A selection of some of the largest cybercrimes ever committed.
Cyberattacks have unfortunately become a part of everyday life for many companies, with thousands of attacks carried out every day. Luckily few are big enough to make the news, but every now and then an attack will cause such damage as to gain worldwide attention. So here are ten of the biggest crimes in Internet history.
One of the most widespread attacks of recent times, in January this year US retailer Target revealed it had been hit in a major data breach the previous month. The company revealed that details from over 70 million customer credit and debit cards were stolen in the attack by Russian malware author Rinat Shabayev, and the news led to the resignation of Target’s CEO and chairman, Gregg Steinhafel.
Rumoured to be the work of US and Israeli special agents, the Stuxnet worm exploits a vulnerability in Windows to attack industrial systems such as those used in nuclear power plants. Discovered in June 2010, systems in several countries, including the United States, were affected, with Iran the worst hit, with over 16,000 computers infected. The Israeli government has neither confirmed nor denied involvement, but a 2011 New York Times investigation concluded that the worm had been developed and tested in Israel.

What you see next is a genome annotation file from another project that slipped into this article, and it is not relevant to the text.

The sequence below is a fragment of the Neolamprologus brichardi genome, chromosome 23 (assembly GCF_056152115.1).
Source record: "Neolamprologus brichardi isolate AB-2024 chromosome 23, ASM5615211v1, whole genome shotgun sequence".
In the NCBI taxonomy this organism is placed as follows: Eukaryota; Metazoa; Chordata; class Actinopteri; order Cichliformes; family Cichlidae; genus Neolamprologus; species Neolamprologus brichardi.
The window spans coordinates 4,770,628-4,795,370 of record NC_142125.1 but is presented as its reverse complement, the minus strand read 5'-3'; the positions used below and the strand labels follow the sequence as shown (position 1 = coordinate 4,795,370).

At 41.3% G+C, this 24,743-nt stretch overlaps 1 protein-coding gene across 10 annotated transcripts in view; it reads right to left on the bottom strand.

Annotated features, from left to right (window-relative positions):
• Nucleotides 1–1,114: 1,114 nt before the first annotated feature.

Approximately 77 million PlayStation Network (PSN) and other Sony Online Entertainment accounts were hacked in 2011, with credit and debit card information being stolen from users. The attack, which went on for 24 days, also allowed hackers to log into affected accounts, even when Sony said it was fixing the breach. Overall, the damage was estimated at around $2bn in compensation and repairs.
Considered by many in the security industry as one of the worst cyberattacks in history, the Spamhaus Project was a reaction against the titular company, which provides email filter services to block spam mail, blacklisting the Cyberbunker website. Cyberbunker retaliated by hiring hackers to target Spamhaus, exploiting home and broadband routers to shut down the company’s systems.
In 2009, Canadian researchers acting on behalf of the Dalai Lama, who believed he was under surveillance by the Chinese authorities, uncovered a huge electronic spying network which had infiltrated computers in over a hundred countries. The researchers also found that ministries of foreign affairs and embassies in Iran, Bangladesh, Indonesia, India, South Korea, Thailand, Germany, and Pakistan were also affected.